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Employment contingency measures in Spain in the event of a no-deal Brexit




The Spanish Government has recently approved the Royal Decree Law 5/2019, of 1 March 2019 (hereinafter, “RDL 5/2019”), which contains contingency measures that will only apply in the event that the United Kingdom of Great Britain and Northern Ireland exits the European Union without reaching an agreement with the EU under Article 50.2 of the Treaty of the European Union.

RDL 5/2019 sets out temporary rules regarding, among others, residence, employment and social security rights for UK citizens in Spain. These are minimum rules, which will be subject to further development after March 29th 2019 (hereinafter, “Brexit Date”) and can be suspended if the UK does not grant, in reciprocity, equivalent rights for Spanish companies in the UK and Spanish citizens living or working in its territory, within two months after the UK leaves the EU without an agreement.

From an employment and immigration perspective, the most relevant measures introduced by RDL 5/2019 for UK companies and citizens are the following:


Residence and work

  • UK citizens and their family members living in Spain prior to Brexit Date must request an “identification document” regarding their new status within 21 months after Brexit Date. The rights and conditions of this new status are yet to be determined. While the “identification document” is processed, they will continue to be legal residents in Spain.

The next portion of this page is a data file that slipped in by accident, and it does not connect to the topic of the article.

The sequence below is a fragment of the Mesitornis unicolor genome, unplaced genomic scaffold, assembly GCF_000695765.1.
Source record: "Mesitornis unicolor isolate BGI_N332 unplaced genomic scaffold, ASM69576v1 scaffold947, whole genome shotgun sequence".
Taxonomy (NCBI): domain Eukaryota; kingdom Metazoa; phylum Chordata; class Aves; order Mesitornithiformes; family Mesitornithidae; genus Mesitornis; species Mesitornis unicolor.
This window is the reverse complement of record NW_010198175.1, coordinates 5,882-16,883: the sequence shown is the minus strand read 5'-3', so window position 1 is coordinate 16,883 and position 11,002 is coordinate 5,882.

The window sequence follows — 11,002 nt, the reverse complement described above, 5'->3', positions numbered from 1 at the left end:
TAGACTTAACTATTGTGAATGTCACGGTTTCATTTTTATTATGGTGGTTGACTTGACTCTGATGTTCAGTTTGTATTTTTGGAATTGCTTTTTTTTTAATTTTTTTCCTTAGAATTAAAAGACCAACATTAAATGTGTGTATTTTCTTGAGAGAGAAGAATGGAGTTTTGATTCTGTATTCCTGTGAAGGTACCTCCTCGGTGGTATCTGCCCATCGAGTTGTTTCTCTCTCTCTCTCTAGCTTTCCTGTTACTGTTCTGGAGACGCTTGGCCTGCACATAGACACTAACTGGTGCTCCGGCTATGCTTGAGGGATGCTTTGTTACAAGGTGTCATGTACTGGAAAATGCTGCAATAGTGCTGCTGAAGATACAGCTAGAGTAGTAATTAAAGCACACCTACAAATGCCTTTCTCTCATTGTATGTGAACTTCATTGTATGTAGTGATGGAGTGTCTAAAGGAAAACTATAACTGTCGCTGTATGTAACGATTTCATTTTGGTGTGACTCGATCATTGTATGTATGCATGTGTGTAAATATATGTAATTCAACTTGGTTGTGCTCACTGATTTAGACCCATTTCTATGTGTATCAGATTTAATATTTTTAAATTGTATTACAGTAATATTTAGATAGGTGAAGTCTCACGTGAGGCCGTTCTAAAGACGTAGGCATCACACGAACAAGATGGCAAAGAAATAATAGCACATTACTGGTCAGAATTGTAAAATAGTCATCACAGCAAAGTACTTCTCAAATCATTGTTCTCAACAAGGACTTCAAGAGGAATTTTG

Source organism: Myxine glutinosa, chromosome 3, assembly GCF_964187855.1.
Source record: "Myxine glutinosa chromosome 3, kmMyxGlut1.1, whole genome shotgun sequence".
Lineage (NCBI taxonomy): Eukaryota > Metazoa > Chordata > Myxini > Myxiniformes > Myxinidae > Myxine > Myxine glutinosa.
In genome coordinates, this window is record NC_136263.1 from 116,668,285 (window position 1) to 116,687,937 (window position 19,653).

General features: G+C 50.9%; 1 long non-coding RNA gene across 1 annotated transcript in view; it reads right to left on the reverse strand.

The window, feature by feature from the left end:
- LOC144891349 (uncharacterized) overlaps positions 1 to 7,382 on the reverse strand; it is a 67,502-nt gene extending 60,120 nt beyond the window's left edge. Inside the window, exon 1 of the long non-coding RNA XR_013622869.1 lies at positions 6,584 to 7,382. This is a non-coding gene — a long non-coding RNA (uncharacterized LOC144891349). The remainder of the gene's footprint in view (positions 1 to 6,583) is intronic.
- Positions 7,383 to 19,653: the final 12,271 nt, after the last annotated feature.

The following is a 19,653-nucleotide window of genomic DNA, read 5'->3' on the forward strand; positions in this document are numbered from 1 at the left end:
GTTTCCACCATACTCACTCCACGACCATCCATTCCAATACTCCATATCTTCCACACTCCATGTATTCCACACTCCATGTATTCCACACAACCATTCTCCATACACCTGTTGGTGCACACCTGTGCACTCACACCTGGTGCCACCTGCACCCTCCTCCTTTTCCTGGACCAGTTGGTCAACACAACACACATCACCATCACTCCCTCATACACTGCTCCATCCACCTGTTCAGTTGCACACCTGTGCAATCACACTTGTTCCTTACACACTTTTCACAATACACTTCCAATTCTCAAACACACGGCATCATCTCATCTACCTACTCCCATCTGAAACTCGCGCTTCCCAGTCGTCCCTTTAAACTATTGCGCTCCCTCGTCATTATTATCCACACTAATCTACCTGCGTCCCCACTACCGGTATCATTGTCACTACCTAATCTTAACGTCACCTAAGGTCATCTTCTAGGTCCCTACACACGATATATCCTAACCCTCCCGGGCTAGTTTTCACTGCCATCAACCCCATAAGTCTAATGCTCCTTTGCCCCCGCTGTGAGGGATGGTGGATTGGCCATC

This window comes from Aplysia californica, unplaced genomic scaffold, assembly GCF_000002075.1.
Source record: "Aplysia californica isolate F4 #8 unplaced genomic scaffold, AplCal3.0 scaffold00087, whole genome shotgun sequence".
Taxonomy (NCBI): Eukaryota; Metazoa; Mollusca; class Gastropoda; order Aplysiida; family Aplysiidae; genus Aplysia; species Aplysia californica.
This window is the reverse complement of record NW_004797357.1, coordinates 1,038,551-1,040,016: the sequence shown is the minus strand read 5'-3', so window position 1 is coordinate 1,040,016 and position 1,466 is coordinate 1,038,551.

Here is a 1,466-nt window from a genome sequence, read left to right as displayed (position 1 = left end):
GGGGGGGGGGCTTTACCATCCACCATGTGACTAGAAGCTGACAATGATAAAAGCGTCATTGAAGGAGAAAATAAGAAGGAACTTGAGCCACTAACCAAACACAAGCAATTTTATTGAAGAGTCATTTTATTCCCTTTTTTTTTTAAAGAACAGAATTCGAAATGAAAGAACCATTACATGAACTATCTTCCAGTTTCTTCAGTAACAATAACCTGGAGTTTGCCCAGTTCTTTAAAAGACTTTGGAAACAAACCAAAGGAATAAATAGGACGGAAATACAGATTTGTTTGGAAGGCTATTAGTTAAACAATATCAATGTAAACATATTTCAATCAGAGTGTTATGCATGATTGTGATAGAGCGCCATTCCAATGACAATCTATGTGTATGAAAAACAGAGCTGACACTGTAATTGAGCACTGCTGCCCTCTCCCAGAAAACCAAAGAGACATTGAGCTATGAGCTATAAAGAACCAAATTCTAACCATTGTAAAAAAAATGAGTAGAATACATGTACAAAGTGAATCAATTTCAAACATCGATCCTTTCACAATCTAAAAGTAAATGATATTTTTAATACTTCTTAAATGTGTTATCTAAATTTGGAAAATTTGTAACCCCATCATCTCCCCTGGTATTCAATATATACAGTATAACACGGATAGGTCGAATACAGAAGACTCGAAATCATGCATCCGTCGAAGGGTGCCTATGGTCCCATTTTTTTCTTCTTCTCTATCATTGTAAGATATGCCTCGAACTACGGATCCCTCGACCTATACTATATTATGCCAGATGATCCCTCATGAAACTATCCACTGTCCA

• If the UK citizen has lived in Spain for a continuous period of at least 5 years, he/she can obtain a long-term residence permit, allowing him/her to work and live in Spain for an unlimited period time in the same conditions as a Spanish citizen. The requirements for this long-term residence permit have been adapted to facilitate and speed up the process for UK citizens that comply with this requirement.
  • Cross-border employees or self-employed individuals that rendered services in Spain prior to Brexit Date can continue to render services as they did before, provided that they obtain a specific “identification document” recognizing their condition as cross-border employees or self-employed individuals.

Professional services

  • UK citizens living in Spain prior to Brexit Date that rendered services for which mandatory qualifications are required, can continue to render such services even if their qualifications were obtained in the UK.
  • The recognition of professional qualifications obtained in the UK will continue to be subject to the rules applicable to the qualifications of EU countries, provided that the study program began prior to Brexit Date and that the recognition is requested within 5 years after Brexit Date.

Employment regulations

  • Spanish companies that have posted employees in the UK can continue to apply Spanish employment law during the period of posting, provided that they comply with the minimum requirements applicable in the UK under Directive EC/96/71.
  • European Works Councils of companies that have their main location in Spanish territory will maintain the representatives from the UK and UK companies if the Works Council existed prior to Brexit Date.

Social Security

  • UK citizens working in Spain prior to the Brexit Date will continue to contribute to the Spanish Social Security and have the same benefits as Spanish citizens.
  • Employees posted in Spain by UK companies prior to Brexit Date will continue contribute to the UK Social Security until the posting period expires in the terms provided by Regulation No. 883/2004.

Professional Services Firms

  • Professional services firms that have their main domicile, central management or main activity in the UK or Gibraltar can continue to render services in Spain for a year after Brexit Date, provided that they comply with the Spanish regulations for professional service firms.

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